By Stephanie Zacharek
By Alan Scherstuhl
By Alan Scherstuhl
By Charles Taylor
By Melissa Anderson
By Inkoo Kang
By Amy Nicholson
By Sam Weisberg
A transfixing Cold War thriller set in the East Germany of 1980, Christian Petzold's superb Barbara is made even more vivid by its subtle overlay of the golden-era "woman's picture," the woman in question being Dr. Barbara Wolff, brilliantly played by Nina Hoss in her fifth film with the writer-director. Yet Petzold intricately retools genre rather than slavishly adhering to it. As he did in his previous film, 2009's Jerichow, a wry, pared-down riff on James M. Cain's The Postman Always Rings Twice set in current late-capitalist Deutschland, Petzold uses familiar templates to offer fresh perspectives on historical rifts and wounds.
We first see Barbara—lean, rigid, remote—stepping off a bus, a mere minute before beginning her new job at a pediatric hospital in a province in the German Democratic Republic. Previously employed at a prestigious clinic in Berlin, she has been reassigned to the boonies as punishment for applying for an exit visa. "She won't even be one second early," Stasi agent Klaus (Rainer Bock) says to André (Ronald Zehrfeld), the hospital's burly head physician, as both men stare at the blond M.D. from a window three stories above. Klaus and his state-security goons appear at Barbara's doorstep or linger in parked cars outside her apartment building intermittently, just long enough so that their reign of terror sticks in the mind without overwhelming the movie. Or cheapening it, as all the spy-versus-spy silliness did in Florian Henckel von Donnersmarck's overpraised East Berlin–set The Lives of Others (2006).
Petzold seeks something more nuanced: the costs of revealing and withholding in a surveillance state, of constantly wondering what's fact and what's ruse. "Is your story true?" Barbara coldly asks André after he shares with her the harrowing details of how he wound up ministering to the ill in the sticks. He is eager to befriend his new colleague, even impress her, as he tries to do with his detailed analysis of Rembrandt's The Anatomy Lesson of Dr. Nicolaes Tulp, a reproduction of which hangs in his laboratory. But even this innocuous disquisition seems to have an ulterior motive; any conversation they have might be, Barbara fears, a setup for her to reveal a telling detail that André passes on to the Stasi. Her paranoia, not unjustified, is another layer of protection, like her white lab coat.
Off-duty, Barbara is often in transit: on a bus to a restaurant where she exchanges a look with a waitress in the women's room, who then hands her a wad of cash to be used for the doctor's planned escape to Denmark; on a bicycle to the woods for an assignation with her boyfriend and co-conspirator from the West, who leaves her with a shopping bag filled with panty hose and other "luxuries" from his side of the divide. These moments, like every scene in Barbara, are punctuated by indelible details. In the restaurant episode, the female servers lie on the floor with their legs raised against the wall (when asked, Barbara explains that this helps fight off varicose veins); contained in her goodie bag from her lover is a box of West German cigarettes that André will remark on later.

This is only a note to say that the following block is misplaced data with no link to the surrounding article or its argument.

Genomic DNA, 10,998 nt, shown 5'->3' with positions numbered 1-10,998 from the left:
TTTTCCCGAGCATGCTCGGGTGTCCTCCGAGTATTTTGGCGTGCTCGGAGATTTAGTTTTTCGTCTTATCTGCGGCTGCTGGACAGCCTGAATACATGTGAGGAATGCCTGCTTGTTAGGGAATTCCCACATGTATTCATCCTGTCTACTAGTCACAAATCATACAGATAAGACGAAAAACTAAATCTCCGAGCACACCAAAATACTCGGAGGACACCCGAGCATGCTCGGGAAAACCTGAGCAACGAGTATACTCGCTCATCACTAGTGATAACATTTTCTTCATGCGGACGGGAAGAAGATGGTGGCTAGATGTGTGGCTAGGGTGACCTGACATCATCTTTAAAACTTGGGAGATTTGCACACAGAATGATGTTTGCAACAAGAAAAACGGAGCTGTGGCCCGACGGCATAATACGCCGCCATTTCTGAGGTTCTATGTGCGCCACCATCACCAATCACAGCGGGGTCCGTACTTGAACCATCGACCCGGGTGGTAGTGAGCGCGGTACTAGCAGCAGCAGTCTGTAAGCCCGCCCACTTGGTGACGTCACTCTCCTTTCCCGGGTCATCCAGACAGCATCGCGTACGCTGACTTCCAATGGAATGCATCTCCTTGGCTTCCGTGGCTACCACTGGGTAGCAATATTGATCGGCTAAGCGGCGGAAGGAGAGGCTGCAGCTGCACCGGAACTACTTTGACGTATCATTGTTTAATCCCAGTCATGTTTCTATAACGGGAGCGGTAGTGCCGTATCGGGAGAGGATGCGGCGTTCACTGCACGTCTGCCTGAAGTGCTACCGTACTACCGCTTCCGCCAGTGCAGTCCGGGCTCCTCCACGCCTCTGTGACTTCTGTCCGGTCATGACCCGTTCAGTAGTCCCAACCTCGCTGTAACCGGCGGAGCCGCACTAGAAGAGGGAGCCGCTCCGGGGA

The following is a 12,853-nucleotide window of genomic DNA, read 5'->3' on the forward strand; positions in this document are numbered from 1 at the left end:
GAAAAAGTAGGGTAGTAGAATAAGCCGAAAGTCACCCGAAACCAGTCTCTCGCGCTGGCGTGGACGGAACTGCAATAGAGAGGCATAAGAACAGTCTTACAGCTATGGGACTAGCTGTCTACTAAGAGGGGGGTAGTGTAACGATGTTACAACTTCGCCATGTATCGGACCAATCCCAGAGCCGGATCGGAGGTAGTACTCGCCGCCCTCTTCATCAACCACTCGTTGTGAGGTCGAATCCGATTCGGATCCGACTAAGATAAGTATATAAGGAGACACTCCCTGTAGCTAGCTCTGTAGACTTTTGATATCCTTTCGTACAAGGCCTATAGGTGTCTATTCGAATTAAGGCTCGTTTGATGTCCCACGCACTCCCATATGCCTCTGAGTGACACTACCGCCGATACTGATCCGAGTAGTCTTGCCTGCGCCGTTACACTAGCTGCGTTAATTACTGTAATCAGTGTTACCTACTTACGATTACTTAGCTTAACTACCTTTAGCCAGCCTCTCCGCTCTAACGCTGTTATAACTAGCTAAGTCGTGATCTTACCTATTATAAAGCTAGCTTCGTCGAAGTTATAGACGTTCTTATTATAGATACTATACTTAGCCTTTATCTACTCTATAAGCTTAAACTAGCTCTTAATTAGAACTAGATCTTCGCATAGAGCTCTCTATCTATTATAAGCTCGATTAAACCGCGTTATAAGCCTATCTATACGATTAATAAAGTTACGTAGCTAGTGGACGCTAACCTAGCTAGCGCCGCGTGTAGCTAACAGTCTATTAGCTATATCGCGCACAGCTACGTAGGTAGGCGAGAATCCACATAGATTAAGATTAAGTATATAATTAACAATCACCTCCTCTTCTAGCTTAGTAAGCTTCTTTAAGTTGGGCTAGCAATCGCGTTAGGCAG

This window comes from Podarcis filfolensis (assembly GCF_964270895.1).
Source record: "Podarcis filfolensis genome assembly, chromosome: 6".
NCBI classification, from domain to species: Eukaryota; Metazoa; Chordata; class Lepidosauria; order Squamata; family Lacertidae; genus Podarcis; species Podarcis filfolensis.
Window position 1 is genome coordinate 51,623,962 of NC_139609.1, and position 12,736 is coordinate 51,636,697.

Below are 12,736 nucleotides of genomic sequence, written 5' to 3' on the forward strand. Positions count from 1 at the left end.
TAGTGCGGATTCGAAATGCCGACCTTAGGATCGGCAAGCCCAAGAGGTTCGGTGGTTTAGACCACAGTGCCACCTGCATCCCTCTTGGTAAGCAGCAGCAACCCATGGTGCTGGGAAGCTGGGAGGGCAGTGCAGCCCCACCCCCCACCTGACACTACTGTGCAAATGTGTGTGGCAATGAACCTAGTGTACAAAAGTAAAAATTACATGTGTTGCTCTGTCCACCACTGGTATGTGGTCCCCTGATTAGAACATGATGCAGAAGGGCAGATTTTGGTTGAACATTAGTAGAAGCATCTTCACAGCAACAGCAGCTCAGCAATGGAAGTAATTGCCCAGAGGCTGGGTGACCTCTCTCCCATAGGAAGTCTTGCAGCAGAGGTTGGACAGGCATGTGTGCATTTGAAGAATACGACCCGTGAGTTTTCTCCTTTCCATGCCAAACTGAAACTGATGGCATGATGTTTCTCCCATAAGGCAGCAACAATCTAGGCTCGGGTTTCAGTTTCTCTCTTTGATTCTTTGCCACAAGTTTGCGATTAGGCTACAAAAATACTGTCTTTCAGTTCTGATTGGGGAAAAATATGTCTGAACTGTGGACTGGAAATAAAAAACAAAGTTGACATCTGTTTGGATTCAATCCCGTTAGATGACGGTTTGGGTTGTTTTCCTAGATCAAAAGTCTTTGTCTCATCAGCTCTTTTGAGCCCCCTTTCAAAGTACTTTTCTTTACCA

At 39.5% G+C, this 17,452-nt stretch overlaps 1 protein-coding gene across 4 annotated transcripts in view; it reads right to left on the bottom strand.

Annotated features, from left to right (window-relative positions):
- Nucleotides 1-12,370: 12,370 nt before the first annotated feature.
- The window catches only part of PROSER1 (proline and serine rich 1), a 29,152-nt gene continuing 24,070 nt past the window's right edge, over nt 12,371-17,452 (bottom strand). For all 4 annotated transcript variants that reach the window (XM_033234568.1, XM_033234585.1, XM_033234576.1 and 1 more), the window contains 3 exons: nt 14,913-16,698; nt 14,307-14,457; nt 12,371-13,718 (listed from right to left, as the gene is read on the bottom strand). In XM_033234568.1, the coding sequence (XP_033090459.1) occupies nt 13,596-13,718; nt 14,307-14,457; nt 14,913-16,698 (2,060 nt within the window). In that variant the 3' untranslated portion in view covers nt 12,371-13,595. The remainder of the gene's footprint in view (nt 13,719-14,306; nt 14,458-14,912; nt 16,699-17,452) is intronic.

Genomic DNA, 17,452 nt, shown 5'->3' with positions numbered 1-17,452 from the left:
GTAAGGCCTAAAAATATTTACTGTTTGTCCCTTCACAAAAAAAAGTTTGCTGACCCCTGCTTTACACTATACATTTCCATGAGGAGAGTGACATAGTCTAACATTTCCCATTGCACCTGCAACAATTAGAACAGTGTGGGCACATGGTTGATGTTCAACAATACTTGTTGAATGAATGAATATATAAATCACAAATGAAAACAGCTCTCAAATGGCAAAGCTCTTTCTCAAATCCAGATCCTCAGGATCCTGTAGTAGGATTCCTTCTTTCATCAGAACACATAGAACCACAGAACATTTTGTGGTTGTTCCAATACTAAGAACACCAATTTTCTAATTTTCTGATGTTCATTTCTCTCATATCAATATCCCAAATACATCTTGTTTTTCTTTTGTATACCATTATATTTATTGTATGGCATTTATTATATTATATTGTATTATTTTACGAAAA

The precision makes Barbara, Petzold's first period film, not a wax museum of generic good guys and villains from the not-so-distant past but a richly textured imagining of that time. (The director was born in 1960 to parents who had recently emigrated from East to West Germany; he has spent his entire life in the West.) These specifics are also integral to the deepening relationship between Barbara and André: Their fealty to their profession and their young charges suspends, if only temporarily, their unease around each other.
The dissident doctor, unfailingly kind and warm with her patients, will make an enormous sacrifice for one of them: teenage Stella (Jasna Fritzi Bauer), an escapee from a juvenile workhouse—or "Socialist extermination camp," as Barbara calls it, cutting through the euphemism—who has been brought in with meningitis. Barbara's act, beyond ratcheting up the tension of an expertly plotted film, also links our heroine to the great maternal altruists of '30s and '40s cinema whose names also served as film titles (Stella Dallas, Mildred Pierce). But unlike those martyrs, the physician's deed is impelled not by masochism or self-abnegation but a sense of duty both to herself and her vocation. By the end of this impeccable movie, that commitment will be understood as her rescue—a deliverance emphasized by the best closing-credits song heard this year.
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